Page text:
Red Pennant Communications Blog Updates and Points of View

Kids say the darndest things – Why?

What can we learn from kids’ expressions?

They say kids say the darndest things, and you have to wonder; Why? One reason is that humans develop all their language skills – phonology, semantics, grammar and pragmatics – by the time they reach ages 6 to 10. After that, a person’s language ego is established: the learner or user is aware of the limitations and boundaries of language they are using; for example, the difference among the sounds and pronunciation of their mother tongue, and the reaction they get when you communicate. At this stage a person’s sense of identity is tied up with the way they use language.

Photo by Keira Burton on

Your language ego limits you

If you were raised in the inner city, you would express yourself in inner-city slang and be categorized as someone from there. If you were raised in a middle-class home, you would sound like that and be recognized as someone middle-class, or Texan, or from New Delhi, or from London, etc. The acquired “native-like” pronunciation of their mother tongue is tied up to every person’s sense of identity. Language is an expression of a person’s thoughts, and their thoughts are part of their identity. (I think , therefore I am). This being the case, if one tries to learn another language after your teenage years, it is very difficult to start thinking in the new language and to speak as freely and directly as in your mother tongue, or with the same pronunciation. Some English teaching methodologies have ways to circumvent the language ego.

But, the fact remains, that children and people in their teens still have some flexibility left in their language development – they are not set in a language ego rut – yet. Where does that leave people who work in marketing communications?

Original language  = original thinking

Which is why kids say the darndest things. They have not read enough or spoken enough, or become conditioned to expressing themselves like their peers, colleagues, family or employers. They say what they see, in their own “unformed” idiom or idiolect. The result: wonderful, funny expressions, original gems, sharp observations. Not always appropriate or expected, but definitely reflecting the world through their youthful eyes. If I were a teacher, I’d give the expressions, below, credits for creativity, not fails, if they were original. Authors, as adults, have to try long and hard to regain their pre-school-conditioned creativity. Kids are naturally creative,  however, teachers need to have the insight to recognize this.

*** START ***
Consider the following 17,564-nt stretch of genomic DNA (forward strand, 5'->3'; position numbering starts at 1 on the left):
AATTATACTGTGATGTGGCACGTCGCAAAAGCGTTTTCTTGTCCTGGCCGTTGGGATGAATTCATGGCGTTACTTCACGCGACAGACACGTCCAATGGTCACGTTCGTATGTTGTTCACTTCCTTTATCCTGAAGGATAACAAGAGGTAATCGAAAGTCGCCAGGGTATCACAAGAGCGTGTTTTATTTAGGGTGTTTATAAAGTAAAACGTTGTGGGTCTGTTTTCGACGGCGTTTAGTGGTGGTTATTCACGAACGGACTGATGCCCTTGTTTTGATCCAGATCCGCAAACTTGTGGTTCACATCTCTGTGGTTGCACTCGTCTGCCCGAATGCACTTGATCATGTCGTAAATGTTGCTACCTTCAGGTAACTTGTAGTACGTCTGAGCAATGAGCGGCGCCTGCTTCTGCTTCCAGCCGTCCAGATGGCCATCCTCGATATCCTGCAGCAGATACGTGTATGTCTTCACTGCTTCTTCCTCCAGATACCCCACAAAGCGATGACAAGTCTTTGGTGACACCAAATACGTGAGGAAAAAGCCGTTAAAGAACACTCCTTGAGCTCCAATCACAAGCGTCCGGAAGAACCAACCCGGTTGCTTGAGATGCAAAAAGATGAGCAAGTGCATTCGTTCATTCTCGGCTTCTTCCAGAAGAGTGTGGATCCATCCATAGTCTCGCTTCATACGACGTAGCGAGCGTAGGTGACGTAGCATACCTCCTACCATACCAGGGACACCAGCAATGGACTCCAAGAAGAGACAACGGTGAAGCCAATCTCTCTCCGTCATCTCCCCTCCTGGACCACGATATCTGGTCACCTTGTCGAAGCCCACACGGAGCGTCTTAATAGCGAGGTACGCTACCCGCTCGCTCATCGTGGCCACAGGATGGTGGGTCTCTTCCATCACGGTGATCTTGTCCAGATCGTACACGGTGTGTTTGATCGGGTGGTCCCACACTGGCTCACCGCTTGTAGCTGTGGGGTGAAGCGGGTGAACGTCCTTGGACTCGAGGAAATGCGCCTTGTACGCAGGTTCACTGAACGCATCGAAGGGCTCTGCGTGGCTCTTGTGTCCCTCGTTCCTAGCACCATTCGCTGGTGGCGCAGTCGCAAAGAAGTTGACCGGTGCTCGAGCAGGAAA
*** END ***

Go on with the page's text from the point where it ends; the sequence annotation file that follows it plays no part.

Escape the hackneyed language of adults

If only adults could get away from their hackneyed phrases, clichés, boring CEO-speak and dull, bullet-pointed documents when they do marketing. How refreshing – and appealing  it is to occasionally discover a really well-written, witty piece of marketing.

Just telling the story in an actual human’s individual “voice” rather than some copied and pasted standard text gets the viewer or reader’s attention and helps  them connect to the product or service.  Even in writing proposals – keeping someone’s individual voice in the text – their style, emphases and expressions – is crucial to make the proposal read well. After all, people propose to people, people buy from people, not from faceless organizations.

21 Expressions by teenagers